Whenever most people consider legacy planning, their first thoughts usually involve that most tried and true estate planning tool, the will. A Last Will and Testament may not be something that everyone has, but it is certainly something that everyone needs. Unfortunately, a clear majority of people in the U.S. don’t even have this basic planning tool in place. For those who do, however, it is important to recognize that a Last Will and Testament is not enough. In fact, most people who work with a Florida probate attorney to draft their wills should consider other important tools as well.
Are Your Funeral Arrangements Taken Care of?
It probably won’t surprise you to learn that many people include the instructions for their funeral arrangements within their Last Will and Testament. At first thought, that might even seem like a natural thing to do. It’s not. In fact, it’s a huge mistake, since no one is likely to see those instructions before you are buried. The fact is that most wills aren’t even opened and read until after the funeral has already taken place. At that point, those instructions are meaningless.
To avoid that possibility, it is important to have separate instructions and plans for your burial. If you’re paying in advance for a funeral plot and service, take the time to also prepare a document that details any specifics you’d like included in that service. Even if you haven’t prepaid for the funeral arrangements, you should still legally document your desires and make sure that someone you trust knows where that document is kept.
Do You Need to Avoid Probate?
In most cases, your will need to go through probate. If you have any real assets to settle, that process could take many months or even years, and consume a noticeable portion of your estate. During probate, any dependent heirs will have only limited access to the assets they may need to support themselves. Even the allowances permitted by law may not be enough to sustain them as they wait for the process to be completed. That could cause additional hardship at a time when they’re already reeling from the pain of losing you.
There are many estate planning techniques that can help you to avoid probate, including everything from living trusts to asset ownership strategies. For example, you can use joint tenancy to ensure automatic transfer of certain property types. You can include beneficiaries on bank accounts, brokerage accounts, retirement accounts, and insurance policies. In fact, the more work you do now to facilitate quick and easy transfers of assets after your death, the easier it will be for your heirs to avoid major hardship and life disruption later.
Are There Special Needs to Address?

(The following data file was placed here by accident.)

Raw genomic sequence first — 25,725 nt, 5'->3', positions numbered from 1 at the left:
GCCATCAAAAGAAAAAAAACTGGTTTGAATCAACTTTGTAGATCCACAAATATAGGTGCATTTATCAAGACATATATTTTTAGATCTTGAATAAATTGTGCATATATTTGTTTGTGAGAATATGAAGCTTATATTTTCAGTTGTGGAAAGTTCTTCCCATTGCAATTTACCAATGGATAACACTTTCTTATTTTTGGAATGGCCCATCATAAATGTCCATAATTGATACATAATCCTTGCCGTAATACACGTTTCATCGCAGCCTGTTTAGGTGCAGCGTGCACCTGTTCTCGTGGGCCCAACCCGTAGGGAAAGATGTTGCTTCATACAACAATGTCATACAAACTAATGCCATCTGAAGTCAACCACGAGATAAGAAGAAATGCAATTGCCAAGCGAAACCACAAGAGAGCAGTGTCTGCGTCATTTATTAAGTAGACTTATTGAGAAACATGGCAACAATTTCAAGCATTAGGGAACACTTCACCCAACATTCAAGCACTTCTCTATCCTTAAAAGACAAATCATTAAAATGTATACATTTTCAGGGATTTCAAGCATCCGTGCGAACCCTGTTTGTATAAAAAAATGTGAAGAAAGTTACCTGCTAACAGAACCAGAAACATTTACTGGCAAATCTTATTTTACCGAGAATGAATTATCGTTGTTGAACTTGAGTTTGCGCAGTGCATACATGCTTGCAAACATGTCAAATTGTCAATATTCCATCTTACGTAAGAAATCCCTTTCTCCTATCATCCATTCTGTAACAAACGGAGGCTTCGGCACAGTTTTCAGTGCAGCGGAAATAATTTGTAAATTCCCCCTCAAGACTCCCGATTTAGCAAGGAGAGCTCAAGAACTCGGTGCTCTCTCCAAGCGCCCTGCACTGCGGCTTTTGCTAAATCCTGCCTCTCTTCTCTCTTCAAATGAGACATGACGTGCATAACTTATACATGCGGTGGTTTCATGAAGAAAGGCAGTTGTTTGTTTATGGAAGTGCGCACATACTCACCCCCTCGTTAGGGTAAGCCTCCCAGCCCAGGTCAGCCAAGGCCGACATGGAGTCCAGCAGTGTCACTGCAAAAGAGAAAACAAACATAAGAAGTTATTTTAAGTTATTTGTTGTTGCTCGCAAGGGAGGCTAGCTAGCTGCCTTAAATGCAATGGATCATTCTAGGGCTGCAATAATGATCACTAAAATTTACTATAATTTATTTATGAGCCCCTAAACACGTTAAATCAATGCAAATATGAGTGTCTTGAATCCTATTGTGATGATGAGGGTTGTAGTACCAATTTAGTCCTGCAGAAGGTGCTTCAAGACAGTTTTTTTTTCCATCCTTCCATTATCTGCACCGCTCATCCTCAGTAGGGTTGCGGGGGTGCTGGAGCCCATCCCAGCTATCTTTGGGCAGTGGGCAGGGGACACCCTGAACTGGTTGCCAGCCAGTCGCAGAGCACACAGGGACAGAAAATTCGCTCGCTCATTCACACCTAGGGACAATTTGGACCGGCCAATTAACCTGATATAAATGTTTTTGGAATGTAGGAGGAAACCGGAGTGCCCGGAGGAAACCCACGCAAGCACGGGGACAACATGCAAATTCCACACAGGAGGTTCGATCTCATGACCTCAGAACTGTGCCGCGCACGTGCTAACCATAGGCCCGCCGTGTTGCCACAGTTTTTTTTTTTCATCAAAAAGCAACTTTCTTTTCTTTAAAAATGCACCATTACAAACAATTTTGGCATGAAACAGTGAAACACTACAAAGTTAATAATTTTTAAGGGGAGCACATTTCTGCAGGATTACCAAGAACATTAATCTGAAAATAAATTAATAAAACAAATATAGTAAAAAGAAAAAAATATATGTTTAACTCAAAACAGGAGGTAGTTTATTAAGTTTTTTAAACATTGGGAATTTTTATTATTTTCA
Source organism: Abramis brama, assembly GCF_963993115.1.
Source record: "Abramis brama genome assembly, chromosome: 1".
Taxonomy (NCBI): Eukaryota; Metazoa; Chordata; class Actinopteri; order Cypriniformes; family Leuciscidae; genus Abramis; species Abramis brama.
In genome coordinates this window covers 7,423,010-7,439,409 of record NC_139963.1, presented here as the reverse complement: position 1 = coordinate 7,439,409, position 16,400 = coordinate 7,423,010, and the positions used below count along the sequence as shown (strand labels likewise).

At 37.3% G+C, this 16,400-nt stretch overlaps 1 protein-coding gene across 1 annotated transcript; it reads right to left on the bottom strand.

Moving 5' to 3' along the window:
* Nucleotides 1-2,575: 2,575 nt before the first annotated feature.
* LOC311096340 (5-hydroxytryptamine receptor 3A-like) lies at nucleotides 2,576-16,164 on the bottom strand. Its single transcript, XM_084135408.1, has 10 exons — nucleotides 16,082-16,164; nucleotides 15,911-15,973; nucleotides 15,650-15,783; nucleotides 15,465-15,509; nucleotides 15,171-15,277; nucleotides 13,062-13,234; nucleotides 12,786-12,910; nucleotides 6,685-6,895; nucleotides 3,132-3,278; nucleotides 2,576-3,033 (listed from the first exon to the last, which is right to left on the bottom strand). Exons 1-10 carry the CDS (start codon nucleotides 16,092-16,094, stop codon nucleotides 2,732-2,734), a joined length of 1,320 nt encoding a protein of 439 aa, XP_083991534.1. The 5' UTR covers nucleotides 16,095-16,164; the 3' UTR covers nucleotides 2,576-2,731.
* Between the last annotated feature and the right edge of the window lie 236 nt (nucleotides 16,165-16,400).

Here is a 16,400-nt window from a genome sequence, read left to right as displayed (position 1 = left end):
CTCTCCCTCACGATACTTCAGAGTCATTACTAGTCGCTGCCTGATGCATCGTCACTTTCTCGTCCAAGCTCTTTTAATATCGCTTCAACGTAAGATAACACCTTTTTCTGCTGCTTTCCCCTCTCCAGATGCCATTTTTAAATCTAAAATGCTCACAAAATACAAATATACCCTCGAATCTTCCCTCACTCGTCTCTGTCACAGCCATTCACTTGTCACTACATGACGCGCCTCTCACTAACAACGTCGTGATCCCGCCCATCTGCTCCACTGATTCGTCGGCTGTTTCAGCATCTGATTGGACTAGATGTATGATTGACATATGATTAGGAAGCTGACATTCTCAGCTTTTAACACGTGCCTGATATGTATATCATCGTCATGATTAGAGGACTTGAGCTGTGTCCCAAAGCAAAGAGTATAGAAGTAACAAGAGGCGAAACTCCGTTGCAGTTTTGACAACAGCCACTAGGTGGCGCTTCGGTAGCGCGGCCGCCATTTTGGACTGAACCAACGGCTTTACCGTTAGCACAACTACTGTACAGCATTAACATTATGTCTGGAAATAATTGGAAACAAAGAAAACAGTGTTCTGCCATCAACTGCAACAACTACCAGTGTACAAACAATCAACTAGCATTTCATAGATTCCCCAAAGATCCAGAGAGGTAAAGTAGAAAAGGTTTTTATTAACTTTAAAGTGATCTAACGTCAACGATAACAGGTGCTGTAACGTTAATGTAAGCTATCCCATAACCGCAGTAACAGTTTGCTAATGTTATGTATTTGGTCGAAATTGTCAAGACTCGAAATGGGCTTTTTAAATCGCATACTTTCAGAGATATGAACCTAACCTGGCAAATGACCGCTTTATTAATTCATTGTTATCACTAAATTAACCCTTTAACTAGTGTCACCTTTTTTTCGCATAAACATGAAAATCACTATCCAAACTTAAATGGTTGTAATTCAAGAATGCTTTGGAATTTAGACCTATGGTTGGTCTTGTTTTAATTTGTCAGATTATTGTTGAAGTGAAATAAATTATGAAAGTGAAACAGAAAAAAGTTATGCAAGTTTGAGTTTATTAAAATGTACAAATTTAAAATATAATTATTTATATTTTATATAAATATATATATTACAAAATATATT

If you have a child with disabilities who needs special care, inheritances can sometimes present unique complications. This is especially true in cases where that child is reliant on government programs such as SSI or Medicaid. Any sum of money that you leave behind for that child could result in a loss of those critical benefits. A Special Needs Trust can help you to avoid that problem by providing a supplemental source of wealth that does not interfere with benefit eligibility.
Protecting the Assets in an Inheritance
There’s an old saying about fools and their wealth, and it’s an important warning to keep in mind if you have an irresponsible heir. Spendthrift behavior and creditor problems can result in an inheritance being quickly consumed before it has the chance to benefit its new owner. If you have a wasteful or otherwise irresponsible heir whose decision-making might place his own inheritance at risk, you can protect him from his own actions using a spendthrift trust.
What if You’re Incapacitated?
While you’re considering how your wealth gets distributed when you die, it can also be helpful to consider what happens to your family if you lose the ability to manage your own affairs. Powers of attorney can be a powerful part of any comprehensive estate planning effort, as they enable you to designate agents to act in your behalf when you lose the capacity to do so yourself. Without that type of planning, your family could be forced to seek a guardianship to ensure that your financial and medical decisions continue to be made.
Is Long-Term Care a Potential Concern?
In addition to those end-of-life and legacy concerns, there’s one other major issue that you should consider: long-term care. Many experts estimate that most of us will spend at least some time in a long-term care facility at some point in our later years. Currently, nursing home costs exceed $200 per day, and they’re rising every year. Do you think that you’ll have that kind of money available to pay for care when you need it?
If you’re like millions of other Americans, you’ll need to rely on programs like Medicaid to help cover those high costs. To receive those benefits, however, you’ll need to be able to meet the program’s strict eligibility requirements related to assets and income. Unless you intend to completely impoverish yourself when you reach your senior years, you may want to think about how you can begin to plan now to ensure that you can protect those assets and ensure eligibility for the program benefits you’ll need.
Find Out How We Can Help!
At Robert J. Kulas, P.A., Medicaid & Estate Planning Attorneys, we can provide you with the Florida probate attorney you need to make sure that you have more than just a Last Will and Testaments. Your will is important, but it cannot provide the complex estate planning that you need to safeguard your assets, provide for special circumstances, plan for your long-term care, or secure your interests against incapacity. We’ll work with you every step of the way to ensure that you have the tools and strategies you need to accomplish these critical goals. To learn how our team can help you with these concerns and more, contact us online or call us today at (772) 398-0720.